Lest this be an entirely doom and gloom update, I came away convinced that it is not too late for the United States to get on course and do better. Buried under the troubling headlines (we thankfully missed the worst of the uproar over CIA contractor Raymond Davis), are some reasons for hope, on both the Pakistani side and on the U.S. side.
On the Pakistani side, the democratic system of government continues to weather the storm. There has been progress in devolving money and power to the provinces—a necessary step if one that will bring some chaos in the short term. The response to the floods—even recognizing the important contribution of the army—has been sufficient for the democratic government to retain legitimacy. The first national census in thirteen years will likely capture important shifts in Pakistan’s demographics that could shake up the ossified political order. A blossoming (if at times sensationalistic) private media sector will shape the political discourse in the run-up to next year’s critical elections. And from corporate boardrooms to the offices of small NGOs and even among the technocrats in government, there is broad agreement on the policies needed to solve Pakistan’s looming economic mess. Even better, efforts to advocate for some of these policies are gaining momentum– a momentum I didn’t sense on my last visit in the Musharraf era seven years ago.
On the U.S. side, we heard that important pieces of the new strategy hatched in late 2009 are just now moving into place. Over 100 governmental and non-governmental recipients have been vetted to receive U.S. funds, and processes for selecting projects in collaboration with the Pakistani government have been worked out. There is a new leadership team in place (a new USAID mission director, new Ambassador, and a new Special Representative for Afghanistan and Pakistan here in DC), a team that has already taken steps to focus and simplify the U.S. program in Pakistan. And other donors are succeeding with some programs in good collaboration with the federal and some provincial governments in Pakistan, creating space in sectors like education for the United States to step on board and add its heft.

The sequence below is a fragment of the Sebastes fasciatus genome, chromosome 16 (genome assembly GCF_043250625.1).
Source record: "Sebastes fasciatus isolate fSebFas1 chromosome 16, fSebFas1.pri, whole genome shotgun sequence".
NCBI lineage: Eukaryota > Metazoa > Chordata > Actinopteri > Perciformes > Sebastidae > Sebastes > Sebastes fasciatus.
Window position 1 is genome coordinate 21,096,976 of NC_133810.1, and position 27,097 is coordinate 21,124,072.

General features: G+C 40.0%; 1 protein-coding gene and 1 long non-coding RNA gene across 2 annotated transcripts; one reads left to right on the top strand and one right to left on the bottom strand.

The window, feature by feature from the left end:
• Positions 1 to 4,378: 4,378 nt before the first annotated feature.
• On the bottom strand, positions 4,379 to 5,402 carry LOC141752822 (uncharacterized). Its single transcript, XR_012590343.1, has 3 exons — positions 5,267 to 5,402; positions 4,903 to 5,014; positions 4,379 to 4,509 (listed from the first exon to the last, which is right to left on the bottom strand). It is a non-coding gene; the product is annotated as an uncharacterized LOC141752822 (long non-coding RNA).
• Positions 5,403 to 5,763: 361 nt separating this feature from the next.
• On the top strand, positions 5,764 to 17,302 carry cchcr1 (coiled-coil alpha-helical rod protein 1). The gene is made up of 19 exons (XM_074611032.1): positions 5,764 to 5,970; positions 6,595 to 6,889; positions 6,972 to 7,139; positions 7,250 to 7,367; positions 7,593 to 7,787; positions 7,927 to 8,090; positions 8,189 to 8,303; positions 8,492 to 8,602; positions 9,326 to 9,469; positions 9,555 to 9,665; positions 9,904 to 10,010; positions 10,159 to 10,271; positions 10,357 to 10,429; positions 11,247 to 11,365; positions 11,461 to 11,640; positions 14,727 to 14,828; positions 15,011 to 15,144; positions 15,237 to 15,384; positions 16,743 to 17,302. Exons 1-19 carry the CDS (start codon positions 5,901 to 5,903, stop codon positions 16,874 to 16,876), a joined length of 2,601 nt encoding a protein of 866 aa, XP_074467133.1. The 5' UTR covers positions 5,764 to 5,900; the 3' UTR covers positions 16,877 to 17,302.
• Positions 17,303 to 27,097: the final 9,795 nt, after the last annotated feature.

Pakistan is in many ways a microcosm of the issues my colleagues follow closely on this blog: the flawed means by which the United States promotes development abroad and to what end. In Washington, the new USAID evaluation policy and progress on changing procurement policies will help. Administrator Raj Shah’s effort to jumpstart innovations in how aid is delivered might pilot aspects of a new approach in Pakistan. But the broader reforms will take time to take root. In Pakistan, faster and deeper change ought to be the goal. Watch this space for how. In a little over a month, we will release a report that lays out our ideas and those of our study group on U.S. development strategy in Pakistan for what the United States could do better. For more on what we found in Pakistan and a flavor of what we hope to recommend, listen to my colleagues Molly Kinder and Wren Elhai interviewed on this week’s Global Prosperity Wonkcast.